This study explores ways in which programming can be employed as a tool to teach computational thinking and problem solving. Data is collected from teachers, academics, and professionals, purposively selected because of their knowledge of the topics of problem solving, computational thinking, or the teaching of programming. This data is analysed following a grounded theory approach. A Computational Thinking Taxonomy is developed. The relationships between cognitive processes, the pedagogy of programming, and the perceived levels of difficulty of computational thinking skills are illustrated by a model.

Specifically, a definition for computational thinking is presented. The skills identified are mapped to Bloom’s Taxonomy: Cognitive Domain. This mapping concentrates computational skills at the application, analysis, synthesis, and evaluation levels. Analysis of the data indicates that the less difficult computational thinking skills for beginner programmers are generalisation, evaluation, and algorithm design. Abstraction of functionality is less difficult than abstraction of data, but both are perceived as difficult. The most difficult computational thinking skill is reported as decomposition. This ordering of difficulty for learners is a reversal of the cognitive complexity predicted by Bloom’s model. The plausibility of this inconsistency is explored.

The taxonomy, model, and the other results of this study may be used by educators to focus learning onto the computational thinking skills acquired by the learners, while using programming as a tool. They may also be employed in the design of curriculum subjects, such as ICT, computing, or computer science.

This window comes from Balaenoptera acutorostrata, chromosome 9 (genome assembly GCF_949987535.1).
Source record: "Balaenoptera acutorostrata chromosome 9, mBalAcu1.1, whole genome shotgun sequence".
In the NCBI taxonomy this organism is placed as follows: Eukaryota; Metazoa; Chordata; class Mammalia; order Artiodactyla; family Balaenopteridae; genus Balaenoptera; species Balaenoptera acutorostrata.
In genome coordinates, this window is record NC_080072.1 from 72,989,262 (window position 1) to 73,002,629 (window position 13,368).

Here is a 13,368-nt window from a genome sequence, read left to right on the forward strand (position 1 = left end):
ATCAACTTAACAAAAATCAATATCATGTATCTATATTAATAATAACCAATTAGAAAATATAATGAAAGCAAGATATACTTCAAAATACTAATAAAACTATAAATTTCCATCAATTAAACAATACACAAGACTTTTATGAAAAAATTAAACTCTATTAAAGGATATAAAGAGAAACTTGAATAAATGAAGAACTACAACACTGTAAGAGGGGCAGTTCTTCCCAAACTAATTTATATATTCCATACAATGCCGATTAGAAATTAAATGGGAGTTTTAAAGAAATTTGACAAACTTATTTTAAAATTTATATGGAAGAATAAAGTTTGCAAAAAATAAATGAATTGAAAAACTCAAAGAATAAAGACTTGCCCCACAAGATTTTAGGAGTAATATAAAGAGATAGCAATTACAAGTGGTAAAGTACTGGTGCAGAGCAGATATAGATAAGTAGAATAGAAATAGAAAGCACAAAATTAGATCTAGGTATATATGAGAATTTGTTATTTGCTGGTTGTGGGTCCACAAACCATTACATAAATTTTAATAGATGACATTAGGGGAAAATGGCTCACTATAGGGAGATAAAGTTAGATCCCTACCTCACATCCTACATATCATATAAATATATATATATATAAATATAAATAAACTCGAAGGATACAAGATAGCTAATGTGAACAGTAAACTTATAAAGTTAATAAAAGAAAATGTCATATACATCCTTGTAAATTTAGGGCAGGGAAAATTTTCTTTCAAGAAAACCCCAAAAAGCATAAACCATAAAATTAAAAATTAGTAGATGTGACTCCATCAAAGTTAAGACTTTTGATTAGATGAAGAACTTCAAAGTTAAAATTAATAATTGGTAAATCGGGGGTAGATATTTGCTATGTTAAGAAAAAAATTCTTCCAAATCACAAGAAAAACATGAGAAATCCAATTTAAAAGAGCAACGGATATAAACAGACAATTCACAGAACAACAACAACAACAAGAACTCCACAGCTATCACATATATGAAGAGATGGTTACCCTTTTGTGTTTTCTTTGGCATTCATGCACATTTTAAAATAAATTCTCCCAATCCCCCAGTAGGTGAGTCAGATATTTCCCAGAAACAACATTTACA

Text
Selby mendments - Version of Record
Download (6MB)

More information

Published date: April 2014
Organisations: University of Southampton, Southampton Education School

Identifiers

Local EPrints ID: 366256
URI: http://eprints.soton.ac.uk/id/eprint/366256
PURE UUID: 2a9f1049-0590-4e66-a253-c00cb64ee47f

Catalogue record

Date deposited: 03 Nov 2014 11:40
Last modified: 05 Oct 2018 12:09

Export record

Contributors

Thesis advisor: William Woollard

University divisions

Download statistics

Downloads from ePrints over the past year. Other digital versions may also be available to download e.g. from the publisher's website.

View more statistics

Atom RSS 1.0 RSS 2.0

Contact ePrints Soton: eprints@soton.ac.uk

ePrints Soton supports OAI 2.0 with a base URL of http://eprints.soton.ac.uk/cgi/oai2

This repository has been built using EPrints software, developed at the University of Southampton, but available to everyone to use.

We use cookies to ensure that we give you the best experience on our website. If you continue without changing your settings, we will assume that you are happy to receive cookies on the University of Southampton website.

×